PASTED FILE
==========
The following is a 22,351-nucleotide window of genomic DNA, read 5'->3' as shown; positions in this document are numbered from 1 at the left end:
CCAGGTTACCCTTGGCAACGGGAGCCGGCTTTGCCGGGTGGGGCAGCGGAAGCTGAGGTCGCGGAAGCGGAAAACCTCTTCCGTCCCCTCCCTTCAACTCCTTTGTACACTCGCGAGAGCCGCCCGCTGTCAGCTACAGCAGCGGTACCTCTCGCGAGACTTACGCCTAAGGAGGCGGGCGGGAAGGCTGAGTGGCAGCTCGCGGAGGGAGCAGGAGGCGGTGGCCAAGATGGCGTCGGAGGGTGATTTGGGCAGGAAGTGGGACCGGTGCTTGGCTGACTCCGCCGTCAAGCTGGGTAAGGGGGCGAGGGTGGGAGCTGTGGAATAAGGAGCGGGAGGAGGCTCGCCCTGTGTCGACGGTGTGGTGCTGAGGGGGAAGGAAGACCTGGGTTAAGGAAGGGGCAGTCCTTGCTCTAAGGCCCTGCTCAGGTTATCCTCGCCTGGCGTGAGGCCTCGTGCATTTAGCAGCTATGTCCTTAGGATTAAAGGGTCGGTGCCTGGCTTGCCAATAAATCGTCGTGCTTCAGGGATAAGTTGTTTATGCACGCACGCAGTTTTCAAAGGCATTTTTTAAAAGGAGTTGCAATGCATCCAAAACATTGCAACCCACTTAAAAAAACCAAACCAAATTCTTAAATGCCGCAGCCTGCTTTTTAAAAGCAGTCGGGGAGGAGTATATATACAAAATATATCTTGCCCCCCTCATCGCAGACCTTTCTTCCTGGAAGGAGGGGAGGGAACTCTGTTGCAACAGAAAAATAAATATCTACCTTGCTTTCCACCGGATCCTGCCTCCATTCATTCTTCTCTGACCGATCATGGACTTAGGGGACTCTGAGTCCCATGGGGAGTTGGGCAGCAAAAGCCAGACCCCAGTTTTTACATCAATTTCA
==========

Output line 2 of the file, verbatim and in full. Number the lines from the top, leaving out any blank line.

CCAGGTTACCCTTGGCAACGGGAGCCGGCTTTGCCGGGTGGGGCAGCGGAAGCTGAGGTCGCGGAAGCGGAAAACCTCTTCCGTCCCCTCCCTTCAACTCCTTTGTACACTCGCGAGAGCCGCCCGCTGTCAGCTACAGCAGCGGTACCTCTCGCGAGACTTACGCCTAAGGAGGCGGGCGGGAAGGCTGAGTGGCAGCTCGCGGAGGGAGCAGGAGGCGGTGGCCAAGATGGCGTCGGAGGGTGATTTGGGCAGGAAGTGGGACCGGTGCTTGGCTGACTCCGCCGTCAAGCTGGGTAAGGGGGCGAGGGTGGGAGCTGTGGAATAAGGAGCGGGAGGAGGCTCGCCCTGTGTCGACGGTGTGGTGCTGAGGGGGAAGGAAGACCTGGGTTAAGGAAGGGGCAGTCCTTGCTCTAAGGCCCTGCTCAGGTTATCCTCGCCTGGCGTGAGGCCTCGTGCATTTAGCAGCTATGTCCTTAGGATTAAAGGGTCGGTGCCTGGCTTGCCAATAAATCGTCGTGCTTCAGGGATAAGTTGTTTATGCACGCACGCAGTTTTCAAAGGCATTTTTTAAAAGGAGTTGCAATGCATCCAAAACATTGCAACCCACTTAAAAAAACCAAACCAAATTCTTAAATGCCGCAGCCTGCTTTTTAAAAGCAGTCGGGGAGGAGTATATATACAAAATATATCTTGCCCCCCTCATCGCAGACCTTTCTTCCTGGAAGGAGGGGAGGGAACTCTGTTGCAACAGAAAAATAAATATCTACCTTGCTTTCCACCGGATCCTGCCTCCATTCATTCTTCTCTGACCGATCATGGACTTAGGGGACTCTGAGTCCCATGGGGAGTTGGGCAGCAAAAGCCAGACCCCAGTTTTTACATCAATTTCA